Not only can you receive a wealth of new ideas and playing options in one fell swoop, but it serves as a terrific way to meet fellow roleplayers and build a community of game enthusiasts.

You can click this helpful link to find local spots near you that are participating in Free RPG Day, and I would highly recommend searching online for local game shops, game cafes, and even community centers like your local public library to see who is participating.

These shops will often be running demonstrations of games, tutorials on how to play, hosting raffles and contests, and offering terrific sale prices to encourage you to find the game that fits you best.

Every year, dozens of companies get involved, not only to encourage the growth of the game world, but to promote their own products. And what better way is there to get people hooked than with free exclusive materials begging them to try out this brand new world of play?

If you’re a Facebook or Twitter user, Free RPG Day has accounts on both platforms, and there are hashtags you can search to get more details on participating companies AND locations.

The world of roleplaying games is so much deeper than just the medieval hack-and-slash that is depicted on TV. Sure, there are swords to wield, monsters to fight, zombies to elude, but there are also gorgeous, peaceful games.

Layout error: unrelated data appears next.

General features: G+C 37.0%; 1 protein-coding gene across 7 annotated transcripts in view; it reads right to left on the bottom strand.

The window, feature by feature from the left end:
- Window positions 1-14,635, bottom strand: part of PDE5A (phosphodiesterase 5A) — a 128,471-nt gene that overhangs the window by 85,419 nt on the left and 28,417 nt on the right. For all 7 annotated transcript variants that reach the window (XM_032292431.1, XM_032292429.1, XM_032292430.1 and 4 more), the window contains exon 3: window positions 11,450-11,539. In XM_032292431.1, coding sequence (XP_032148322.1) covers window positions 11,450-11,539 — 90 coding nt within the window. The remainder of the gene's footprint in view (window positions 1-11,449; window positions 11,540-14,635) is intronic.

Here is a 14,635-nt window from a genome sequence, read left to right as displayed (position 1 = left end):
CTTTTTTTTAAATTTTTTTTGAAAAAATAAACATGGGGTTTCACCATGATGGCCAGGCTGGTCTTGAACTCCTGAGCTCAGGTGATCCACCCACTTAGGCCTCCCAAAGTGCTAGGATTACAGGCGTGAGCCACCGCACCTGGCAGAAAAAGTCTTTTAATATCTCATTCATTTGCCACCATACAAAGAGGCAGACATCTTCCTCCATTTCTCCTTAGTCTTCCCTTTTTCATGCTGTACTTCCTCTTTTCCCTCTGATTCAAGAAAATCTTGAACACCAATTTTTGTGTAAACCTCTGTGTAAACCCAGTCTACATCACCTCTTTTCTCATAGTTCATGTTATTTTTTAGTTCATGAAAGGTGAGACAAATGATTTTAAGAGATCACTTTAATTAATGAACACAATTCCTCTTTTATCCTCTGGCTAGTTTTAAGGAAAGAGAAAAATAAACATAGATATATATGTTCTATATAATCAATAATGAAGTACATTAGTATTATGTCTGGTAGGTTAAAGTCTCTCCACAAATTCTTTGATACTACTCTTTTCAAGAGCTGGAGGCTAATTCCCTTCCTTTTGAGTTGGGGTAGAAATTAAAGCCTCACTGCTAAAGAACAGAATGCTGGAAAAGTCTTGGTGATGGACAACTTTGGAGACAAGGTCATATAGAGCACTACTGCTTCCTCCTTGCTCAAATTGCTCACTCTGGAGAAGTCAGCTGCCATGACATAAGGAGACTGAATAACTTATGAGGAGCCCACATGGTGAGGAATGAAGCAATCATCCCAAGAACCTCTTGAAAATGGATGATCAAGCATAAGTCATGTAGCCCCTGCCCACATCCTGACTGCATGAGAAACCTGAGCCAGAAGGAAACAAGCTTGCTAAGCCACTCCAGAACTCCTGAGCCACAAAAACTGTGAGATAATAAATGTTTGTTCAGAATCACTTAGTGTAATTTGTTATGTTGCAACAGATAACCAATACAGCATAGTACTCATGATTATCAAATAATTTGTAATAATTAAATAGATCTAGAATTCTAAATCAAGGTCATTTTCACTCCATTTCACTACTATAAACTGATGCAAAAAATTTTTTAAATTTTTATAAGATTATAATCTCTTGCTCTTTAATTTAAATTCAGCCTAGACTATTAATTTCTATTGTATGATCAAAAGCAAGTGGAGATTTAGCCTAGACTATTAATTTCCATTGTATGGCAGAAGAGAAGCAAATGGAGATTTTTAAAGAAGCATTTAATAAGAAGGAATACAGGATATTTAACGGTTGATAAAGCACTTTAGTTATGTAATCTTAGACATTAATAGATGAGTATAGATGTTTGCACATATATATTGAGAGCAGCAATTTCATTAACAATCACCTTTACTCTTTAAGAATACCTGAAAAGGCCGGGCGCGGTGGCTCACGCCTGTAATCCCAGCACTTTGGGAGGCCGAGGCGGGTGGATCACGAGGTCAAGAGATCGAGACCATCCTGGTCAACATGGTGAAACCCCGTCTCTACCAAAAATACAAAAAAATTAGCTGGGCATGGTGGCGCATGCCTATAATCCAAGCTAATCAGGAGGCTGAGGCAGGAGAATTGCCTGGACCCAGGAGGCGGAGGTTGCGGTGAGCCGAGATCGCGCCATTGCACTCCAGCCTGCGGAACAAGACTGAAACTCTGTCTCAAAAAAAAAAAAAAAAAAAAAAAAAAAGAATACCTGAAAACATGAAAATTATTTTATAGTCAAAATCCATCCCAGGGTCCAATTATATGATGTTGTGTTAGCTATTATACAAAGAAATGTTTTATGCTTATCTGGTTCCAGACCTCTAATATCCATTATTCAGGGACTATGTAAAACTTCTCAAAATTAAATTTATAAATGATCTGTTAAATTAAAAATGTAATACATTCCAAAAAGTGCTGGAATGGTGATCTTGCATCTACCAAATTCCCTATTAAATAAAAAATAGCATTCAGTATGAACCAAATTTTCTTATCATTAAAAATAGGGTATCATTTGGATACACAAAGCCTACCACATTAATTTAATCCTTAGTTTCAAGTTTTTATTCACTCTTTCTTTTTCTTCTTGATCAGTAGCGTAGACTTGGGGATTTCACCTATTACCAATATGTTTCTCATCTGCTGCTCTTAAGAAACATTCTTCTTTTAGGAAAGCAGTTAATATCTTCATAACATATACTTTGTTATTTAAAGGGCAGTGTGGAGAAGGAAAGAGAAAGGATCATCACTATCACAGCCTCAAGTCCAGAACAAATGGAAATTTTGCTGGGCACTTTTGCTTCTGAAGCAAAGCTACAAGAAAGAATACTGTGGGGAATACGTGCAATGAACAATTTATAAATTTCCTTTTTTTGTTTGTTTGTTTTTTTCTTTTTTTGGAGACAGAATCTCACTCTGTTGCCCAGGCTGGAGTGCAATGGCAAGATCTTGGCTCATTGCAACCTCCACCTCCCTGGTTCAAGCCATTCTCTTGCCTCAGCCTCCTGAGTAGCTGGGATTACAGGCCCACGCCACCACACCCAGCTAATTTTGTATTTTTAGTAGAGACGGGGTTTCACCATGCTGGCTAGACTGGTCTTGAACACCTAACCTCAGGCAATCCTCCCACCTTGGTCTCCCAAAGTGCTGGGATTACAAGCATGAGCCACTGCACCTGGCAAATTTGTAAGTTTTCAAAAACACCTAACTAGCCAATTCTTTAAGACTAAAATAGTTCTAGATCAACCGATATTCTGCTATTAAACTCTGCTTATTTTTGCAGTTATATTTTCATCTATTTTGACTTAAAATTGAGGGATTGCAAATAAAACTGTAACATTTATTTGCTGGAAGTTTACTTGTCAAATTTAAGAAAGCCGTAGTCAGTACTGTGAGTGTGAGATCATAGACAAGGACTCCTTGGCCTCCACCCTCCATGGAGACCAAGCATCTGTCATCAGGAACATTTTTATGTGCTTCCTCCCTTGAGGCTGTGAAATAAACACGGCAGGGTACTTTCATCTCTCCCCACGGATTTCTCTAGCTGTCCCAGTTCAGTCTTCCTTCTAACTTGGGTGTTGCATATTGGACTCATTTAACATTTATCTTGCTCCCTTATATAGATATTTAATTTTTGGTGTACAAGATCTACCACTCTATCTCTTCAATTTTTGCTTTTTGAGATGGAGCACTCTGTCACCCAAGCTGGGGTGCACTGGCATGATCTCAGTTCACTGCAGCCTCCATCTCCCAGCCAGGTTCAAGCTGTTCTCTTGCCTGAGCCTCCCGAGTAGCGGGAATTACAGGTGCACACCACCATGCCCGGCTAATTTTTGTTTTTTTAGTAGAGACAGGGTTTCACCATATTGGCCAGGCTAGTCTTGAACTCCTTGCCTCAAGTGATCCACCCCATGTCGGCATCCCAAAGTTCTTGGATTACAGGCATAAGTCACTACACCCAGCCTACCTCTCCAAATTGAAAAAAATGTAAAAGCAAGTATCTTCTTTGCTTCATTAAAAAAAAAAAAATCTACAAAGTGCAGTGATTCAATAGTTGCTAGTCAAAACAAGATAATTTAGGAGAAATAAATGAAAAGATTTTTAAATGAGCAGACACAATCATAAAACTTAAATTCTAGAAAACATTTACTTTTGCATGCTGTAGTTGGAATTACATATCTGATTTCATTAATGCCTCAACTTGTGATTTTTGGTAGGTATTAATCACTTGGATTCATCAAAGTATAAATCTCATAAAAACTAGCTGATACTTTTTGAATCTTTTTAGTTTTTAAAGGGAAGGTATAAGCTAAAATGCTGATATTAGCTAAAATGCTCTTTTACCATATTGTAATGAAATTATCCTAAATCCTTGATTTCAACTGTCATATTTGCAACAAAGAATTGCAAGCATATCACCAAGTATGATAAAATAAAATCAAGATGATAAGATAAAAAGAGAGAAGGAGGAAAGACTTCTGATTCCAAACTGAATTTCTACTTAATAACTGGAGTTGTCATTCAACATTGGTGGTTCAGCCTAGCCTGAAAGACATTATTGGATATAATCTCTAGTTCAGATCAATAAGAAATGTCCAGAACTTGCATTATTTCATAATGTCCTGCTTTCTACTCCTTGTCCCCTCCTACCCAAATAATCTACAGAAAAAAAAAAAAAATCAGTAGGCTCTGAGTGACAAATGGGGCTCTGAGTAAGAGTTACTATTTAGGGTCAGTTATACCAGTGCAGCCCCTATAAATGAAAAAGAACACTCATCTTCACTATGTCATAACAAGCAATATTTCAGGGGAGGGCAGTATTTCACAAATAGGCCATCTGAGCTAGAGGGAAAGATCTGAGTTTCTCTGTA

For instance, there’s Green Ronin Publishing’s Blue Rose AGE, set in a wild forest as full of spirits and beauty as it is potential danger. For Free RPG Day, they’re releasing a quickstart version of the game to give you a chance to sample its unique charm and play style.

The folks at 9th Level Games are publishing a collection of different indie RPGs, offering you a sampler of all sorts of play styles and settings all in one place.

[Image courtesy of GameZEnter.]

Other companies are offering sci-fi and steampunk and colorful animal adventurers, everything from Japanese anime-inspired adventure to Lovecraft-inspired World War II intrigue.

Here’s hoping you venture out this weekend and find something great. Roleplaying games offer a unique form of puzzling, gaming, and storytelling, and this could mark the start of something exciting and new. Roll the dice. Give it a shot.

And if you have any questions about roleplaying games in general or specific games and settings in particular, please let us know! We’d be happy to point you in the right direction.


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Halloween is almost here, and we have some spookily good deals for you to check out. You can find them on the Home Screen for Daily POP Crosswords and Daily POP Word Search! Check them out!

Thanks for visiting PuzzleNation Blog today! Be sure to sign up for our newsletter to stay up-to-date on everything PuzzleNation!